Through a Dragon’s Eyes, all 3 Acts together. This was the hardest of the three stories for me to do, but it was also the most educational.
Hook: The little white dragon hatches from his egg.
Trigger: The little dragon awakens the next morning, aside his siblings who are still strangers to him. They are all hungry, but there is no food in the cave and their parents are missing.
Crisis: The little dragon feels highly insecure at waking in the cave without the comforting presence of his parent dragons there.
Struggle: In search of food, two of the little dragon’s siblings fall from the mouth of the cave, his first interaction with death. He struggles to learn how to fly, hunt, and associate with other dragons, as well as other animals. As he learns more about the world around him, he also learns about the Dragon Hunter who is still eluding the Guardians and devoting his time to killing dragons who work for the Guardians, like the dragon’s father. One night, he flies home after a hunt to find half his family dead, and the Dragon Hunter there and poised to kill the other half of his family. His mother tells him to find Ayame.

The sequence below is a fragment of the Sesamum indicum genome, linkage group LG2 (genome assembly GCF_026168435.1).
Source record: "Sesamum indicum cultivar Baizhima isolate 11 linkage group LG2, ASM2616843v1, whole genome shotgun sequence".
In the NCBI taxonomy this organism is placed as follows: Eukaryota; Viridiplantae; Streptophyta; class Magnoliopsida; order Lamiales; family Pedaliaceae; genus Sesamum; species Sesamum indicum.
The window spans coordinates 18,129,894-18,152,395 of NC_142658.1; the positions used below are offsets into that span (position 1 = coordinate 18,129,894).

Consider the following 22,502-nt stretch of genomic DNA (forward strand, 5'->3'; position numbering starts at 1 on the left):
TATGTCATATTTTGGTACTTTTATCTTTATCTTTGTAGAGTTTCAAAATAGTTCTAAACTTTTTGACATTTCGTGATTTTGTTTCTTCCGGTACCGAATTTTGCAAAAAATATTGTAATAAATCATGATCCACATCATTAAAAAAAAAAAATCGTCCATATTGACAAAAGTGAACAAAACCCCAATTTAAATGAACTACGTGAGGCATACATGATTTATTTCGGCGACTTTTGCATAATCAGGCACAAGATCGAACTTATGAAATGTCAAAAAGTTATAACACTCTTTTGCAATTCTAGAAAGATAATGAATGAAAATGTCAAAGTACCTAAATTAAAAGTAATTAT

Epiphany: The little dragon is insecure about the idea of leaving his family, even to find help, but also terrified at the idea of fighting and dying.
Plan: The little dragon decides to fly off in search for help. With some help, he finds Ayame, the Guardian in charge of stopping the Dragon Hunter.
Climax: Ayame and the Dragon Hunter enter a huge battle, destroying much of their surroundings, the little dragon watching through Ayame’s eyes. In the end, the battle is stopped by another, and both are punished grievously for the destruction they’ve caused.
Ending: The little dragons is left all alone, his family all having been killed during the fight. He is left more insecure than ever and wondering what to do with his life now. He decides to search out Ayame once again.
There we go, all 3 Acts put together to create one complete (though basic) story outline. Next step, adding meat (plot events) to the 9 checkpoints. The instructor also refers to them as scene outlines.